In addition to all these growth models and theories, more progressive economists chased rather ambitious ideas claiming that justice and equality could only be achieved in radical economic systems.
Finance is a part of the grand design, but not the grand design itself
As far as finance goes, Colbert, Comptroller-General of Finances under Louis XIV, also known as the Sun King (le Roi Soleil), was an exemplary figure in history.
Throughout history, ministers of treasury and finance all around the world financed the plans of the governments, including wars which require tremendous amounts of money, designed and implemented ways out of challenging situations, whilst all the time trying not to endanger the welfare of citizens.
Finance is a part of the grand design, but not the grand design itself. Therefore, using a financier's approach might lead to giving up on everything or undertaking daring missions.
Finance is important in terms of helping meet economic or political objectives, but so are parameters such as priorities, savings, effectiveness, efficiency, education, diplomacy, culture and public healthcare.
"How many facilities are needed?" should be the first question of a government determined to have their citizens exercise or play sport, not "How much money do we have?" First, the need is determined then the financing is provided.
Language of philosophy vs language of mathematics
Finance has become a rising star since in the last two decades as governments, businesses and individuals accumulated debt that exceeded their income. High levels of debt cannot be rationalised even by conventional economic theories, whilst economics has moved closer to mathematical formulas and lost its philosophical approach.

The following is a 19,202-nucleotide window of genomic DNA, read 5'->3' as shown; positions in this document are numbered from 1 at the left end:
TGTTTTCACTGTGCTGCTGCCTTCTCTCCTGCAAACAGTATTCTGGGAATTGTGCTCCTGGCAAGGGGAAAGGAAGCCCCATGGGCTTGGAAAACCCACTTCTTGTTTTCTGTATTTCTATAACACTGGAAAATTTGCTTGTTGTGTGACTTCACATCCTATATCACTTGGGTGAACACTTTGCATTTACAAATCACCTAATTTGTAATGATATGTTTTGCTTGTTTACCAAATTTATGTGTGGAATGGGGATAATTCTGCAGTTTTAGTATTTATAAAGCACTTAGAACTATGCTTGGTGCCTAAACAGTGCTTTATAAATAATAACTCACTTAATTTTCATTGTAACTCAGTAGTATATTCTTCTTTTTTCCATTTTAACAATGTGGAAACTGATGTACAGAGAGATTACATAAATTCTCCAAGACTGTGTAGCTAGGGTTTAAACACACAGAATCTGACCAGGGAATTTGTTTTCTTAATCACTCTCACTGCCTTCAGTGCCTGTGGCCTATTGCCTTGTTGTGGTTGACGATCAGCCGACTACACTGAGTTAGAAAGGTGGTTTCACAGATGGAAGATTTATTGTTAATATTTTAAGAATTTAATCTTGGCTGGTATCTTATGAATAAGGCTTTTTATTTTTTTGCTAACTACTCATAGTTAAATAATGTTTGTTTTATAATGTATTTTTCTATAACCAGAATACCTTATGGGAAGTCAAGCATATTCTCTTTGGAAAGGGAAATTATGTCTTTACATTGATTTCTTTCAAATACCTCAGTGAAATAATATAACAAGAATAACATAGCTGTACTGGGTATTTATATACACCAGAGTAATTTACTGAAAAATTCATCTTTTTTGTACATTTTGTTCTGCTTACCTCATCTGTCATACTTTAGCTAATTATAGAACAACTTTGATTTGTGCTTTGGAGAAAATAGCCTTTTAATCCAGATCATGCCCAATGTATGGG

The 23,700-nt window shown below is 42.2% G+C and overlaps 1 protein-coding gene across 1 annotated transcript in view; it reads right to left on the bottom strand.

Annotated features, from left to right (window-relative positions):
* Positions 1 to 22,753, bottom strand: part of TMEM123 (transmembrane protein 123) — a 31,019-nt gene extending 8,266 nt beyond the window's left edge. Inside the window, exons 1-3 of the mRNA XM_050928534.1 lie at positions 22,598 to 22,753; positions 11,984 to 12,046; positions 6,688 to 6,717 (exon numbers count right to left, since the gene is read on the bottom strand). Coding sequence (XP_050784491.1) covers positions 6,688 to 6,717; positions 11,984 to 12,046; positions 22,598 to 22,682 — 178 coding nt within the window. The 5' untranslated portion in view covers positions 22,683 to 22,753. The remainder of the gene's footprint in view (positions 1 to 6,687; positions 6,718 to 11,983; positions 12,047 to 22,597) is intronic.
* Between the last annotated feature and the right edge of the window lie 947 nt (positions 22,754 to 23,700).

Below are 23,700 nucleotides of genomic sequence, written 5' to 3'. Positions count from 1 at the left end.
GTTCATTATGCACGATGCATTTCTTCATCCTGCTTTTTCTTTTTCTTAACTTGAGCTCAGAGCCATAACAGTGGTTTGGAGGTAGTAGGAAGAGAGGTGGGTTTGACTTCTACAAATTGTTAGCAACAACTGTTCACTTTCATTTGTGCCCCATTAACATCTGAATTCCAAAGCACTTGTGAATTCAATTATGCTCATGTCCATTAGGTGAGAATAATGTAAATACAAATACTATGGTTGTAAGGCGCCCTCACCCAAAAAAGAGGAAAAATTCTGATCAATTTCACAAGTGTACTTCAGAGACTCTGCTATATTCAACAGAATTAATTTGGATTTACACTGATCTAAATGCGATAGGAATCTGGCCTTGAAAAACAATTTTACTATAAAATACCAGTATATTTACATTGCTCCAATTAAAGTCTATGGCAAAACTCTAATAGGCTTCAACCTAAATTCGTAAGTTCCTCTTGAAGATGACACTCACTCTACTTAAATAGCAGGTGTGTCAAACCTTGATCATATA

According to the principle of finance, “growth must be at X level so that debts can be repaid wherever it is economic to do so”.
Economics, on the other hand, cautions that "with this average rate of growth, borrowing rates should not exceed X level”.
Finance says whatever can be used should be used whenever it is technically possible, while economists say that some practices that are deployed when it is technically convenient might lead to political and social problems.
As mentioned above, a significant number of financiers have engineering or mathematics backgrounds, hence they believe that every equation they use and every model they design works flawlessly.
But they tend to forget - or perhaps they do not even know - that Adam Smith was actually a philosopher even though he was considered the father of modern economics and he regarded human beings as the agents of knowledge, morality, and economics.
This is why economists use the language of moral philosophy rather than the language of mathematics, which makes economics a normative science as well as a positive science.
Obviously, not everyone who holds an economics degree is an economist. True economists have to have knowledge about multiple disciplines, including finance, statistics, business administration and accounting, and have more than a mere interest in interdisciplinary subjects such as psychology, history, mathematics and politics.
Only this mosaic of knowledge and understanding would enable them to offer suggestions, even solutions, to growth, development, and welfare-related problems.
Which brings me to my central point: It would be more advisable to appoint from inside the organisation to managerial positions in central banks and other regulatory authorities.
In light of this advice, well-trained human resources are a must-have as they would be life-savers when it comes to helping prevent or repair the damages caused by people appointed to top positions in the organisation despite the fact that they have no prior experience or knowledge about the culture and history of the organisation in question.
People who are expected to make decisions that will impact people’s lives must have extensive life experience
People who are expected to make decisions that will impact people’s lives must have extensive life experience, must not care about being popular, and most importantly, they must be in a state of wellbeing and function well in the world, and also have sufficient empathy skills.
So far, we have seen that appointing people with political, private sector or academic backgrounds to government or regulatory positions, which is a quite common practice in developing countries, have never yielded positive consequences, and the unusual attitudes and behaviour of these appointees have often caused the organisations they work for to lose reputation.
And this fact might be one of the reasons why some countries fail to develop.